What do you think is the greatest problem this country is facing today? Our need for leadership. We are very cynical in this country right now. People are apathetic when it comes to voting. We need someone to come out and run for something “bigger”, and stand for something other than self-interests.

How can we best reach out to other people in the world? We need to reach out with more humility. We can start with the realization that as people, we all have similar needs.

What do you follow to stay up with the latest news in the world? Mostly through the newspapers and on-line. I don’t watch that much television.

What do you like the most about yourself? I’m very compassionate and care about people.

What can make you laugh every time? Many things make me laugh - I have a good sense of humor - as long as it isn’t at the expense of others and isn’t humiliating.

What is something you learned from your recent political experience? I’ve learned to trust my instincts more.

What is the best book(s) you have ever read, that you can recommend others read? I enjoyed reading all of the “Lord of the Rings” books. Two others I liked were: “Fortunate Son”, by Louis Puller - and everyone should read: “The Nightingale’s Song” by Robert Timberg.

Do you have a favorite quote, motto, or saying? “Don’t ask people to do anything that you won’t do yourself.”

What are your favorite hobbies and/or leisure time activities? I love reading, movies, music, and hiking.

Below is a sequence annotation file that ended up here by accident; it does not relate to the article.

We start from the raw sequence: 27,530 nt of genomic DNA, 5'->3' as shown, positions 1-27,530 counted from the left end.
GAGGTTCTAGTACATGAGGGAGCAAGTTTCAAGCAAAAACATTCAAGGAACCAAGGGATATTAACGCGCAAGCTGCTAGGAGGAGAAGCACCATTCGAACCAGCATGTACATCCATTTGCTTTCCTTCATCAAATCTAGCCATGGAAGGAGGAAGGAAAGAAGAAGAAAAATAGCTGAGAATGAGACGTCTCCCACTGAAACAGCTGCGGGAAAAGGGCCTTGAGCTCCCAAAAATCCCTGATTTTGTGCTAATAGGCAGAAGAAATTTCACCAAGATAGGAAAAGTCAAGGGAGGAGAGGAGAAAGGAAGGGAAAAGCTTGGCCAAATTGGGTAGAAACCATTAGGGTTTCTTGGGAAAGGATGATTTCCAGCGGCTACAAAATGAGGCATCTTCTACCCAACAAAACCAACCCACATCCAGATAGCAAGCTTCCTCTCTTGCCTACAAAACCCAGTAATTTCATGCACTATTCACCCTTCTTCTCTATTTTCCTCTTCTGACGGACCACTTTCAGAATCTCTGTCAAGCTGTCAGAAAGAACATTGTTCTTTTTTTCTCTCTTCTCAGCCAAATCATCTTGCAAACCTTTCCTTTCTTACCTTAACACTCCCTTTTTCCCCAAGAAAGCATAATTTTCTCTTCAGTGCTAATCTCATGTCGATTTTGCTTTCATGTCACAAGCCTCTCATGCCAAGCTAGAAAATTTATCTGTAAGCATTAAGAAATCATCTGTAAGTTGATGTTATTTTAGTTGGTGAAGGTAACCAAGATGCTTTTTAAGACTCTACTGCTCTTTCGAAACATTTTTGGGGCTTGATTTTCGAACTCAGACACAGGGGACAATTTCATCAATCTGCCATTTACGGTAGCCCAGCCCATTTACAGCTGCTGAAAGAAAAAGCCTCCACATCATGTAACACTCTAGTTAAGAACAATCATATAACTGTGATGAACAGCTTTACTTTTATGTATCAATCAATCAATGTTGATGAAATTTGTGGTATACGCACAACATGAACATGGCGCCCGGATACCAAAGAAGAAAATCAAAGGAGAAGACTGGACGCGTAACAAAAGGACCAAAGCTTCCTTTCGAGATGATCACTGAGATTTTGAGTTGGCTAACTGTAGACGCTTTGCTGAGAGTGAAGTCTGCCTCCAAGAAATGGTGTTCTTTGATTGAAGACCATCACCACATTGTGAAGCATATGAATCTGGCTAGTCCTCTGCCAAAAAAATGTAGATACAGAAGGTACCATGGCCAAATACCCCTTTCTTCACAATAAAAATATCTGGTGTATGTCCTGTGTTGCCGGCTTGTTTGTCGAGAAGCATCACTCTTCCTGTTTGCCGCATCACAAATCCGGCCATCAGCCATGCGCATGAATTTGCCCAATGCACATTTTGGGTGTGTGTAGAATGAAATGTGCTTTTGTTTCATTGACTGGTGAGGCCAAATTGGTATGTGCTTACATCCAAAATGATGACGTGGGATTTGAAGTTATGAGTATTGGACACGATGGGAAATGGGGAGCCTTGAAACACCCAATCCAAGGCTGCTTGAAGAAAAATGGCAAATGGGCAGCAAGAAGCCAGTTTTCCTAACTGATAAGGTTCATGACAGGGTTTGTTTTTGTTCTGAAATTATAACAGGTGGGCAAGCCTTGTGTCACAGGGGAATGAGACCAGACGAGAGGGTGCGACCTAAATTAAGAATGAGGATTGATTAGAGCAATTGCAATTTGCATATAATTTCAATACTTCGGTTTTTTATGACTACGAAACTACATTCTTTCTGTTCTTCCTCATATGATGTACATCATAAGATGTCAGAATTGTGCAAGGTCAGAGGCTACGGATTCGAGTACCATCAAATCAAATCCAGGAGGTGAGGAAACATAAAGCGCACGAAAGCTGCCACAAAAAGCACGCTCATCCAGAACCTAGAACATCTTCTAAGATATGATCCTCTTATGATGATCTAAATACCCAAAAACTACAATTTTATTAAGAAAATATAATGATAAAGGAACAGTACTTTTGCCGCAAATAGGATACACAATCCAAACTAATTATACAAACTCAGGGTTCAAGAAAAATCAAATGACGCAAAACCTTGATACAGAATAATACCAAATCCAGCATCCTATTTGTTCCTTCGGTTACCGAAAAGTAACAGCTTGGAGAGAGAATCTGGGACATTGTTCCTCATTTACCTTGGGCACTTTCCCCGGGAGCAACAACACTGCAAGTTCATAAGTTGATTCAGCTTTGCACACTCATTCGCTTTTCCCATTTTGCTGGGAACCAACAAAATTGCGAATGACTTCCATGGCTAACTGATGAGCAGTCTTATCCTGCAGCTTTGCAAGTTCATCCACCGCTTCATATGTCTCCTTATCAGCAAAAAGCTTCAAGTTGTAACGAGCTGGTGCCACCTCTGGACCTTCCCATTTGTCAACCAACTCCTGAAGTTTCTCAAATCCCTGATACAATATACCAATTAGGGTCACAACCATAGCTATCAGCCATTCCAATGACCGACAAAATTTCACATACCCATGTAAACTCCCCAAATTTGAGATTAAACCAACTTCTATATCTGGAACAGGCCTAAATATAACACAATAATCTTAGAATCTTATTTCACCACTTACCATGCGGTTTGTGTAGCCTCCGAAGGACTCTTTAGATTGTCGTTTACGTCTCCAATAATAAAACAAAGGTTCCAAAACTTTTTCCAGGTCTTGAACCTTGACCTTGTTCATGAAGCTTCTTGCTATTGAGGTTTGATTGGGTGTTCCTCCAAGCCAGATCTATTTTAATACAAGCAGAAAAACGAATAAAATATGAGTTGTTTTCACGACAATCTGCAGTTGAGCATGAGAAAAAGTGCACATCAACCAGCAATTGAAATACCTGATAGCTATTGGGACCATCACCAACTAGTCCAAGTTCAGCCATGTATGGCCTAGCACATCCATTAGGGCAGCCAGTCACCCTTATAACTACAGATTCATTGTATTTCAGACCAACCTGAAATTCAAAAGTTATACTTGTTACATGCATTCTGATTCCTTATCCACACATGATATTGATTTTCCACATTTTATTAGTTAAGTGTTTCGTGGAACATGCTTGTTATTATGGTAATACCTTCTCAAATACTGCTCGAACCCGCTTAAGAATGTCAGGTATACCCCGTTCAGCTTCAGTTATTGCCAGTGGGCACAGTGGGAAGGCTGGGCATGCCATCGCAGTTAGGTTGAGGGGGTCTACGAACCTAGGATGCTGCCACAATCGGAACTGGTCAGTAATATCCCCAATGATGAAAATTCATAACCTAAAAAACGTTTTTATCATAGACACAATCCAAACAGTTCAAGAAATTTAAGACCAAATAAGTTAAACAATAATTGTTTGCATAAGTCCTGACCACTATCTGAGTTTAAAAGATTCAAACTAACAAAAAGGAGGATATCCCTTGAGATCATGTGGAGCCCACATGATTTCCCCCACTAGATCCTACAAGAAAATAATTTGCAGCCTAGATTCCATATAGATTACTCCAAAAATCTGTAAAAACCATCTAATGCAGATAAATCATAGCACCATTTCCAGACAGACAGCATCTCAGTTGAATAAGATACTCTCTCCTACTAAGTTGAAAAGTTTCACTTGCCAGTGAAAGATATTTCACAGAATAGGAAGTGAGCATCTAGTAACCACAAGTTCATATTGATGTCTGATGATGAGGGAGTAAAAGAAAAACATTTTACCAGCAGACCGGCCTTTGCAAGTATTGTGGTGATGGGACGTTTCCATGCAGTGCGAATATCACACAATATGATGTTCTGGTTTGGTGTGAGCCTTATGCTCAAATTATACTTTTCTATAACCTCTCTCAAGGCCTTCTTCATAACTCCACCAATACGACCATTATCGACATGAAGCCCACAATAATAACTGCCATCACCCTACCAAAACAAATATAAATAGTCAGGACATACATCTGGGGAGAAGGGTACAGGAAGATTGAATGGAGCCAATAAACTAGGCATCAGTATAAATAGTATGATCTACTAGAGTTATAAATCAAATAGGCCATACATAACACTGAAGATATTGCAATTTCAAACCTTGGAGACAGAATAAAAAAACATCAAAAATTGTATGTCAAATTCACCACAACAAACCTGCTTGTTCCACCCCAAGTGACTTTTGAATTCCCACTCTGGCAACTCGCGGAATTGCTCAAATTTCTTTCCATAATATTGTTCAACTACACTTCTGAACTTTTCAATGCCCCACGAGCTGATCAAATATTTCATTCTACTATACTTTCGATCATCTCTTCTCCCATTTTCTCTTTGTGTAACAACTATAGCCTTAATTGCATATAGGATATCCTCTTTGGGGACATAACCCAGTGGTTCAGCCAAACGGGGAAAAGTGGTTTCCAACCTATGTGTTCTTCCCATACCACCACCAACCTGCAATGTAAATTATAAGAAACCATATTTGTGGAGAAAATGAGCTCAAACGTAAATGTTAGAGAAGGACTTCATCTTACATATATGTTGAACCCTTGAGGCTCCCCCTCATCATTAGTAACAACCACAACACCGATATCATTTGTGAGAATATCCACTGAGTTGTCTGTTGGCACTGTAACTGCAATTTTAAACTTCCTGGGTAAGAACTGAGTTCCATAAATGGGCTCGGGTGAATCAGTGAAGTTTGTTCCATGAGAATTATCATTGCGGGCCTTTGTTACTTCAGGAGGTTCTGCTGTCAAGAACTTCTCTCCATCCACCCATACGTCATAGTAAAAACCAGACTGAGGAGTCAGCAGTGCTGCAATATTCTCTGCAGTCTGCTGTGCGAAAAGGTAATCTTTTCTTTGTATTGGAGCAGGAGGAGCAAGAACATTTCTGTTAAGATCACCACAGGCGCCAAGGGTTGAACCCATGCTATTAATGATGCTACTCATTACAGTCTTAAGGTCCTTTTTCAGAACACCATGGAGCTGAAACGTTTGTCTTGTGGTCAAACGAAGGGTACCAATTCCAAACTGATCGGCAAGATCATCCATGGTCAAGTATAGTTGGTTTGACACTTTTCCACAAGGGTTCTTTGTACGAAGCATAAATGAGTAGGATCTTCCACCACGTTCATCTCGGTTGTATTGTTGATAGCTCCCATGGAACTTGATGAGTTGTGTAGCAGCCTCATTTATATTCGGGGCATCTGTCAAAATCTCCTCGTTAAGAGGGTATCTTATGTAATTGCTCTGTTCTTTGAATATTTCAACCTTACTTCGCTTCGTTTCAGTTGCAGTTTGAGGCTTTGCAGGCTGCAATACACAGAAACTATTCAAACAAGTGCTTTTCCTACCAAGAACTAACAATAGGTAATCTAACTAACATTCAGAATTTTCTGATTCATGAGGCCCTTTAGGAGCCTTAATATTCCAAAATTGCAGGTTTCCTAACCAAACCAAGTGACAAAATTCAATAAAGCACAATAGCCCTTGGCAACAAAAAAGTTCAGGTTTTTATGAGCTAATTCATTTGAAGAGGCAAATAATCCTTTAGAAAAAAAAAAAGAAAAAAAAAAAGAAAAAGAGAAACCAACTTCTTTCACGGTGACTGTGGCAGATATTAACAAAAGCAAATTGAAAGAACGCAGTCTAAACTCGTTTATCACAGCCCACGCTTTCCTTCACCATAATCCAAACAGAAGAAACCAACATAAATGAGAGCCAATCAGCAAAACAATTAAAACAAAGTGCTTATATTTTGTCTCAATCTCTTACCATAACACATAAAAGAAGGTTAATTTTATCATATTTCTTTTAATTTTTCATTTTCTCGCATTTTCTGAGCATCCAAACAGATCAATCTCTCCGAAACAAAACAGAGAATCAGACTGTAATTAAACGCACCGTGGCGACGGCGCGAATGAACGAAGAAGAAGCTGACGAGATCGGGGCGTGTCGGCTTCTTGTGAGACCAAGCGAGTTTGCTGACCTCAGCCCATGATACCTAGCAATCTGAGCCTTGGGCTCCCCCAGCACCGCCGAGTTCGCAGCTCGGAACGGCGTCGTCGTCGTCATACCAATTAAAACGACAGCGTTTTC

What do you love most about living in Colorado? All the family and friends that I have here; and on clear days, you can see how beautiful the mountains are – especially when it warms up after a storm.

Do you consider yourself a risk-taker? Yes, but not stupid ones – but ones that make sense and could be worthwhile. True risk-takers that have made a difference were the men at Normandy – and the firemen, etc. who take risks everyday to save others.

Who do you consider your mentor? Congressman Elect, Ed Perlmutter. He’s been a good friend to me for several years now; and when I was a “nobody” and couldn’t benefit him, he was a friend. He also has been a great mentor. And – he has no hesitation telling me when I’m acting like a “jackass”.

What do you consider an “Aha, I get it now!” moment for you? When I was younger, I’d get mad at my parents. When I was in my 20’s and in the Navy, I realized that they were just people – and not perfect (even though I wanted them to be). I know now that they did the absolute best that they could.

What do you consider your greatest accomplishment? So far, any positive differences I’ve made in the lives of the kids I’ve coached.

Where do you see yourself ten years from now? Ten years? Maybe more like ten months. I may want to go work in Washington D.C. where I might have more opportunities to make a difference and help to make some policy changes. I need to decide whether I will do that, or stay in Colorado.

Are you thinking about running for another political office in the future? I’m sure I will; I don’t know where or when.

How do you want to be remembered by future generations? I want to be remembered as someone who offered something that really made a difference – who stood for something that wasn’t just for his own benefit - and was willing to put everything on the line for it.

What would you like to say to the people who did vote for you? Thank you, it has been the greatest privilege and honor of my life to work with all of you and represent your hopes and dreams for the future of America.